Natalie Johnson is a true scholar-athlete and leader, a woman of faith who credits Mayfield’s “Actions Not Words” philosophy as a driving force in her life. In college, she was the strong and and passionate captain of the Notre Dame University Varsity Volleyball Team. As a career trailblazer she is working as a project coordinator in a tech-start up firm founded by a Mayfield sister, Marissa Osterkamp Bell ’03. We checked in with Natalie so she could fill us in on her admirable journey since her Mayfield days.
Where has your path led you since Mayfield?
After graduation, I packed my bags and flew out to South Bend, Indiana, where I would attend and play volleyball at the University of Notre Dame. When I set foot on the campus, I was blown away. I saw many similarities between Mayfield and Notre Dame which I think instantly drew me to the university. Similar to Mayfield, Notre Dame had a special and unparalleled culture of excellence that surrounded every aspect of the school. I felt that the combination of academics, athletics, tradition, and community could not be matched anywhere else.
Tell us about your Notre Dame experience.
I was lucky enough to lead Notre Dame’s Varsity Volleyball team as team captain for three years. When I joined the team my freshman year, the program was struggling. We weren’t winning matches, we didn’t have a good team culture, and we didn’t know what it meant to truly work hard or commit at the highest level. So, when a new and well-respected head coach took over the program after my freshman year, I was given the unique opportunity to help transform the program from the ground up. I learned about the tremendous effort, energy, focus, and dedication it takes to achieve greatness. I developed a steadfast work ethic, unwavering servant leadership, strong teamwork skills, and an ability to overcome obstacles. I learned how to face challenges head on and how to work with others to conquer problems and achieve a shared, common goal. And most importantly, I learned that it only takes a couple people to drive a big change. If you work hard and set a standard of excellence for yourself and those around you, others will follow.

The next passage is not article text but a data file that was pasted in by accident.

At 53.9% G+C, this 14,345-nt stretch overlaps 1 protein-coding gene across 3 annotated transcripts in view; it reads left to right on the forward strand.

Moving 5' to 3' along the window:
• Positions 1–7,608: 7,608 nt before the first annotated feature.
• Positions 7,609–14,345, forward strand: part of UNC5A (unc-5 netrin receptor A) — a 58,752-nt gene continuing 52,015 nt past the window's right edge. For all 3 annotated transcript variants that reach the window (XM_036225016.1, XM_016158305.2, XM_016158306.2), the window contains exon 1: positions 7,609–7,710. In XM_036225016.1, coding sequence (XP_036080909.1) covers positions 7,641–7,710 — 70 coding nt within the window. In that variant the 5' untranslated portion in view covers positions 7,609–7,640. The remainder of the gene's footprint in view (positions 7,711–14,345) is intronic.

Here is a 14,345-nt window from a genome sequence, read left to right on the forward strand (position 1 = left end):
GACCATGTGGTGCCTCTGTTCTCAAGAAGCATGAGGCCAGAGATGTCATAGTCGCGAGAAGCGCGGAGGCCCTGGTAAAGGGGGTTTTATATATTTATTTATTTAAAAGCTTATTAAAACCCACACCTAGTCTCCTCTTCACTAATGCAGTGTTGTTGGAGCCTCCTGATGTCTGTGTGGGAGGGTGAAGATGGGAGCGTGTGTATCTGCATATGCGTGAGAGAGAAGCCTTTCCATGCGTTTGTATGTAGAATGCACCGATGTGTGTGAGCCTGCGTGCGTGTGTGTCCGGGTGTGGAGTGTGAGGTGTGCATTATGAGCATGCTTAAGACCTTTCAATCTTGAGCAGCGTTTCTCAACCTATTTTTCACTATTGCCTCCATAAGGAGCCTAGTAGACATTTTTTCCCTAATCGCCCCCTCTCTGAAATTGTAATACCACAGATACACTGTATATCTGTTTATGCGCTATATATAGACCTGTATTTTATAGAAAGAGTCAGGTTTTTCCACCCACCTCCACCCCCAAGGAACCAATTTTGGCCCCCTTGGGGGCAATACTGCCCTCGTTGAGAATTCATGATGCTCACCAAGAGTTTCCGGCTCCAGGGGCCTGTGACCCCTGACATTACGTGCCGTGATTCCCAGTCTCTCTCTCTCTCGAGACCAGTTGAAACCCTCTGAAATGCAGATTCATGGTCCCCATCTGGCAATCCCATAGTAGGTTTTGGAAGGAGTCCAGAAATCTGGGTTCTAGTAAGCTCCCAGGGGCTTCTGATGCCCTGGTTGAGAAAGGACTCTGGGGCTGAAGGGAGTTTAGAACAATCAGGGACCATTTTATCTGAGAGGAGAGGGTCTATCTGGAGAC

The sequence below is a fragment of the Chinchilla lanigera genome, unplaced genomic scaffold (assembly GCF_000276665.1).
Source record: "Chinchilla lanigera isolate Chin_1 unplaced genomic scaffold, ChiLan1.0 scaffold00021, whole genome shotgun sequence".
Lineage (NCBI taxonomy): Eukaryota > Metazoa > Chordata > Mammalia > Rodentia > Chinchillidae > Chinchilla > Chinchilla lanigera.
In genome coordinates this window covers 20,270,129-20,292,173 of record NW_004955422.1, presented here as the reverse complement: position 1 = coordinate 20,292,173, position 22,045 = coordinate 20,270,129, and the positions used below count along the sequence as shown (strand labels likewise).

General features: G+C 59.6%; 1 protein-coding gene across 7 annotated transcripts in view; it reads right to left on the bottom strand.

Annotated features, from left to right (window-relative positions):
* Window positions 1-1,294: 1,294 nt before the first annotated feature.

What activities at Notre Dame were most meaningful?
I was a part of a unique program called The Rosenthal Leadership Academy. The program aims to develop and enhance strong leadership on Notre Dame athletic teams. I was nominated by my coaches and the athletic department to participate in the program my freshman, sophomore, and junior years before being elected to serve as the peer facilitator and mentor for the program my senior year. As a mentor, I was able to help younger student-athletes unlock their fullest potential by sharing my own personal experiences and supporting and guiding them as they took on their own challenges and faced their own difficulties. It was through these retreats and workshops that I met some of my greatest friends and formed some of my fondest memories.